Building a virtual classroom

How one organization developed a Web-based health and safety training program.

How do you create your own Web-based courseware without losing the face-to-face experience students value in classroom settings? That was the challenge for the Industrial Accident Prevention Association (IAPA) when it decided to develop health and safety training software.

The following illustrates the journey taken by IAPA to create an electronic virtual classroom. IAPA is a not-for-profit, health and safety organization representing 47,000 member firms and more than 1.7 million Ontario workers. IAPA provides industry-leading training, consulting, educational products and informational services to meet members’ needs and the needs of those in their communities.

Responding to growing interest from member firms the IAPA began developing a Web-based health and safety training program. To combat the learner’s desire for an “in-person classroom” program, IAPA wanted to create a virtual classroom that would mirror the “in-person classroom” by including the same ingredients.

In October 2000, IAPA launched three workplace specific hazard Web based courses: Lockout, Basic Machine Safety and Noise. Workplace specific hazard courses fulfil Part Two Certification requirements in Ontario. Originally offered for two hours via the face-to-face classroom, these courses were redeveloped to accommodate the Web medium. Web course template software was selected to develop and pilot the courses. The Web template provided by an application service provider offered IAPA a relatively inexpensive way to create and test Web courses.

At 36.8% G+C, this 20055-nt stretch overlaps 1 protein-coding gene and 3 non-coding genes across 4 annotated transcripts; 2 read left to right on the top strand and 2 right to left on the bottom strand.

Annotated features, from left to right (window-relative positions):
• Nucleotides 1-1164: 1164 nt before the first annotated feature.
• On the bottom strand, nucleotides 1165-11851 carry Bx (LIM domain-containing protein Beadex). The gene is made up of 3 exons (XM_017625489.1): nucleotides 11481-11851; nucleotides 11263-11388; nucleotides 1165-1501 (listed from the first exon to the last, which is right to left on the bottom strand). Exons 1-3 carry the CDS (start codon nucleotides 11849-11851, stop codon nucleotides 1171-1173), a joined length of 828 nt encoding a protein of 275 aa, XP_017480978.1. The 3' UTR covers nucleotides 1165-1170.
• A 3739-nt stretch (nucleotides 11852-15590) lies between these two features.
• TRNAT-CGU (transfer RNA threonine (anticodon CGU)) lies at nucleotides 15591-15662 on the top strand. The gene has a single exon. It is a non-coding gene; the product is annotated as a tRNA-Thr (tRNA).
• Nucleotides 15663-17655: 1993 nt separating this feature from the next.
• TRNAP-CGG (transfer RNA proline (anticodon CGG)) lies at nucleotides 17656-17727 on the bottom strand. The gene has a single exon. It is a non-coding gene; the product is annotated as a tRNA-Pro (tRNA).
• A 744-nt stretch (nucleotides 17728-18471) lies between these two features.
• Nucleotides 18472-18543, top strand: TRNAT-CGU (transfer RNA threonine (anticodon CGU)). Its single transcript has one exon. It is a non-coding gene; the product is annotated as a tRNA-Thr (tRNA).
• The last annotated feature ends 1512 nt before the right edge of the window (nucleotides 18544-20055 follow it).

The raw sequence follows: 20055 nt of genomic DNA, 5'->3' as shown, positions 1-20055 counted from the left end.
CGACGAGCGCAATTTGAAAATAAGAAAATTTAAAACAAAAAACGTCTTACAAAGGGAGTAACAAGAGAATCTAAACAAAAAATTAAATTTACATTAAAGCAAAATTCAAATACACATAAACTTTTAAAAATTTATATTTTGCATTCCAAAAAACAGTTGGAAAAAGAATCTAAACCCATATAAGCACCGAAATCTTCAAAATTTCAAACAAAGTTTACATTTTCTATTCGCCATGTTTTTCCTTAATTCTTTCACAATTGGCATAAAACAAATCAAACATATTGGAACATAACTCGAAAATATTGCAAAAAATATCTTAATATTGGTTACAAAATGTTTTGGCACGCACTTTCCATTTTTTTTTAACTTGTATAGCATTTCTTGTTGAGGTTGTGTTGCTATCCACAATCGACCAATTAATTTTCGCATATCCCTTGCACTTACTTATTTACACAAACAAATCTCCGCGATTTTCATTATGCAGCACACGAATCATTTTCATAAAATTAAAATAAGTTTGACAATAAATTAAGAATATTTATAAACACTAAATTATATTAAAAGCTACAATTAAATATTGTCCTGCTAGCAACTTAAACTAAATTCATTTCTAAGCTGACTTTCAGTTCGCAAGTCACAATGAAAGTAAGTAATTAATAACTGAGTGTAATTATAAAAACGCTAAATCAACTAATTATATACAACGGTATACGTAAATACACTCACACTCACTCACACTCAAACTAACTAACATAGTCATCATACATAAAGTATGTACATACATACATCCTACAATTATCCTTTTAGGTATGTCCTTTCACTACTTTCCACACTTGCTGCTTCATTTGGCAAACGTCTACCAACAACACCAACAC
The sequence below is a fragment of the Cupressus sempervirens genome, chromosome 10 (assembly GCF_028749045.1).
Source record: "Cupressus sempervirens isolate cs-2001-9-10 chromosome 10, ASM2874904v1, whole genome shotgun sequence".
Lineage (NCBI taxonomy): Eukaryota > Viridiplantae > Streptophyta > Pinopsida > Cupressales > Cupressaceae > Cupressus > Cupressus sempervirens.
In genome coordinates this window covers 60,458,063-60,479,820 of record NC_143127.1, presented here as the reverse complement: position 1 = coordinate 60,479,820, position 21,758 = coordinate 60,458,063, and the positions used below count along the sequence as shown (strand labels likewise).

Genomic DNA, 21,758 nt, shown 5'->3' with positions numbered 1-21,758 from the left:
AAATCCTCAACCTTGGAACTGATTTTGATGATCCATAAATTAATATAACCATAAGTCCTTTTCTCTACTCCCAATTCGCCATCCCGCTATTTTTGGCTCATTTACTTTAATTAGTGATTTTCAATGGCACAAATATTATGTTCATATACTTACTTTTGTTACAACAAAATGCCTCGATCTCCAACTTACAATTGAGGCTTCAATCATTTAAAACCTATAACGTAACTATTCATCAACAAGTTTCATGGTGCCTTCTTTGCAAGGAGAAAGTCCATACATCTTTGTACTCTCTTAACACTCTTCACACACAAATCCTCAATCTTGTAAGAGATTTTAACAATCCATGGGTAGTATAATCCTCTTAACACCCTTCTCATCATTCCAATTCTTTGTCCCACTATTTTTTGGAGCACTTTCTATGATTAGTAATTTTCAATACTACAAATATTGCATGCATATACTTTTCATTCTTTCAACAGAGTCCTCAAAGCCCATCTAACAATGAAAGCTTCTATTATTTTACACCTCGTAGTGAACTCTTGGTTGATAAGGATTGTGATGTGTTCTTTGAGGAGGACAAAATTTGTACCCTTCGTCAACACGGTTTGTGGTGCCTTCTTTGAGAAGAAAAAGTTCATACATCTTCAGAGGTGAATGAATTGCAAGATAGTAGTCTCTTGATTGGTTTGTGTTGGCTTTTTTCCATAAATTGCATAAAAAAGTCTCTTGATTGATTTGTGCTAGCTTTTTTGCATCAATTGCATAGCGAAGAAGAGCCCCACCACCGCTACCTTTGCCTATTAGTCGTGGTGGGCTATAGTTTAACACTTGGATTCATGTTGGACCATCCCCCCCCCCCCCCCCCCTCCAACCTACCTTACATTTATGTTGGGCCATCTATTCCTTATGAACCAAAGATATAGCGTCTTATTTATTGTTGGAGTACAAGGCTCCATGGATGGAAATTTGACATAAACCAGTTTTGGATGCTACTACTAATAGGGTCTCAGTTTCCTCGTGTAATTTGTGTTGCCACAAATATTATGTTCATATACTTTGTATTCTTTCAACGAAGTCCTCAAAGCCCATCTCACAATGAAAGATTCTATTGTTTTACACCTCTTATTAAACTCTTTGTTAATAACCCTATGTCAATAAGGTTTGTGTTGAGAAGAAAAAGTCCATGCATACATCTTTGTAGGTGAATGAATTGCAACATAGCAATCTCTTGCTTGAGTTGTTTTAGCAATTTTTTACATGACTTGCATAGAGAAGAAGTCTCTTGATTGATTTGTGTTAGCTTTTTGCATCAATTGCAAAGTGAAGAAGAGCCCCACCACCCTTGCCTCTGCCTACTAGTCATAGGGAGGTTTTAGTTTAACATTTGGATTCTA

To build a rich Web course experience without compromising interactivity and bandwidth, some digital media such as pictures, short video/audio clips and animations were included as well as exercises and testing in the form of a self-assessment and a final quiz. A virtual instructor functioning as a facilitator and other online supports (registrar and technical support) were added to the mix to ensure that participants were guided through the Web course process and to increase completion rates. Registration occurred online via the IAPA home page and through the assistance of a Web registrar. Since many learners would be accessing the Web course from work and because there is a short lag time in terms of learning how the Web software works, two weeks were thought to be an adequate time in which learners could log on conveniently and complete the course.

Since learners could not be seen, some assurances were needed to verify interaction with the course materials and the virtual class. Hence, a “record of training” would be issued to learners who showed evidence of participation through discussion board email, posting of exercises and the successful completion of a final quiz.

Evaluation instruments were developed and added to each Web course – a usability study to ensure that the Web course was accessible and a course evaluation. Learners were asked to complete and submit both evaluations online.

Between October 2000 and August 2001, Web participation increased steadily. The Web courses have been completed by 500 learners and IAPA has learned quite a bit about the virtual classroom experience from a variety of perspectives.

The virtual learner